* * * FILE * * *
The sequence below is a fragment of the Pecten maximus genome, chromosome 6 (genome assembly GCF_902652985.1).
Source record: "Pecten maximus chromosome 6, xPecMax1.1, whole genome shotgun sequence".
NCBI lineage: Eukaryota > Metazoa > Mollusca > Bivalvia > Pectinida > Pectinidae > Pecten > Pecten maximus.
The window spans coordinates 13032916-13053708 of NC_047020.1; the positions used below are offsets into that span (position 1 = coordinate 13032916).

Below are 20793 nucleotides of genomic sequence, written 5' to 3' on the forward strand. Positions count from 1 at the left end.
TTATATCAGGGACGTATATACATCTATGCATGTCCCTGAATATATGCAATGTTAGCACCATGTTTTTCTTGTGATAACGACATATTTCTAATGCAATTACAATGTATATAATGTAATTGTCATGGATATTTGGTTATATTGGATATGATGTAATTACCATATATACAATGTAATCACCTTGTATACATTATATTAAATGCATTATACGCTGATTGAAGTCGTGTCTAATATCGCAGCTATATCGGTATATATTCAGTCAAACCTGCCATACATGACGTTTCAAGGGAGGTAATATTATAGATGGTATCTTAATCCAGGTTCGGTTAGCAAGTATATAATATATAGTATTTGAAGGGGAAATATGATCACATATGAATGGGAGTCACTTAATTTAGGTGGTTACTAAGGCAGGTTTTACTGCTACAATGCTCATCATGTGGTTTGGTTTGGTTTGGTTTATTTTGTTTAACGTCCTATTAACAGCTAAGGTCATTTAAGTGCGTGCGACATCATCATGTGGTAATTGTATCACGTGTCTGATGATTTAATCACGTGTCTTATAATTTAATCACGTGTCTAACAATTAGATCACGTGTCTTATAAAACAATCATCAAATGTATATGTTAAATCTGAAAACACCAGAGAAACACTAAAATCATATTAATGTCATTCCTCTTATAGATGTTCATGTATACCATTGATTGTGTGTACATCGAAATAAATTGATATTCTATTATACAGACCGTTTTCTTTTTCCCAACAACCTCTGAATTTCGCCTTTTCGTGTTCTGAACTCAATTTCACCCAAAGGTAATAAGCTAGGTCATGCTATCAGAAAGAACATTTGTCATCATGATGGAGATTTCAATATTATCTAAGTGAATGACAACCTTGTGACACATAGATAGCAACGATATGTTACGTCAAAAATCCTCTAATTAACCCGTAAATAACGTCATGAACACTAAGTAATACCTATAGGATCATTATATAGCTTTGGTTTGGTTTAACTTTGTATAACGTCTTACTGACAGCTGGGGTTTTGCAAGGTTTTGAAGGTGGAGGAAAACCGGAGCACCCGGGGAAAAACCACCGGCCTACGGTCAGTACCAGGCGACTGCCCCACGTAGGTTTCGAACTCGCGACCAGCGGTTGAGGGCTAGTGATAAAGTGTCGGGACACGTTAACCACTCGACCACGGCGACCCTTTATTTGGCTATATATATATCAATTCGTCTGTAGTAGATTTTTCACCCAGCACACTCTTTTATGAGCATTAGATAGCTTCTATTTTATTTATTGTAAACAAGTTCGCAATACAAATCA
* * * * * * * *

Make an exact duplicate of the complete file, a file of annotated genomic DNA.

The sequence below is a fragment of the Pecten maximus genome, chromosome 6 (genome assembly GCF_902652985.1).
Source record: "Pecten maximus chromosome 6, xPecMax1.1, whole genome shotgun sequence".
NCBI lineage: Eukaryota > Metazoa > Mollusca > Bivalvia > Pectinida > Pectinidae > Pecten > Pecten maximus.
The window spans coordinates 13032916-13053708 of NC_047020.1; the positions used below are offsets into that span (position 1 = coordinate 13032916).

Below are 20793 nucleotides of genomic sequence, written 5' to 3' on the forward strand. Positions count from 1 at the left end.
TTATATCAGGGACGTATATACATCTATGCATGTCCCTGAATATATGCAATGTTAGCACCATGTTTTTCTTGTGATAACGACATATTTCTAATGCAATTACAATGTATATAATGTAATTGTCATGGATATTTGGTTATATTGGATATGATGTAATTACCATATATACAATGTAATCACCTTGTATACATTATATTAAATGCATTATACGCTGATTGAAGTCGTGTCTAATATCGCAGCTATATCGGTATATATTCAGTCAAACCTGCCATACATGACGTTTCAAGGGAGGTAATATTATAGATGGTATCTTAATCCAGGTTCGGTTAGCAAGTATATAATATATAGTATTTGAAGGGGAAATATGATCACATATGAATGGGAGTCACTTAATTTAGGTGGTTACTAAGGCAGGTTTTACTGCTACAATGCTCATCATGTGGTTTGGTTTGGTTTGGTTTATTTTGTTTAACGTCCTATTAACAGCTAAGGTCATTTAAGTGCGTGCGACATCATCATGTGGTAATTGTATCACGTGTCTGATGATTTAATCACGTGTCTTATAATTTAATCACGTGTCTAACAATTAGATCACGTGTCTTATAAAACAATCATCAAATGTATATGTTAAATCTGAAAACACCAGAGAAACACTAAAATCATATTAATGTCATTCCTCTTATAGATGTTCATGTATACCATTGATTGTGTGTACATCGAAATAAATTGATATTCTATTATACAGACCGTTTTCTTTTTCCCAACAACCTCTGAATTTCGCCTTTTCGTGTTCTGAACTCAATTTCACCCAAAGGTAATAAGCTAGGTCATGCTATCAGAAAGAACATTTGTCATCATGATGGAGATTTCAATATTATCTAAGTGAATGACAACCTTGTGACACATAGATAGCAACGATATGTTACGTCAAAAATCCTCTAATTAACCCGTAAATAACGTCATGAACACTAAGTAATACCTATAGGATCATTATATAGCTTTGGTTTGGTTTAACTTTGTATAACGTCTTACTGACAGCTGGGGTTTTGCAAGGTTTTGAAGGTGGAGGAAAACCGGAGCACCCGGGGAAAAACCACCGGCCTACGGTCAGTACCAGGCGACTGCCCCACGTAGGTTTCGAACTCGCGACCAGCGGTTGAGGGCTAGTGATAAAGTGTCGGGACACGTTAACCACTCGACCACGGCGACCCTTTATTTGGCTATATATATATCAATTCGTCTGTAGTAGATTTTTCACCCAGCACACTCTTTTATGAGCATTAGATAGCTTCTATTTTATTTATTGTAAACAAGTTCGCAATACAAATCA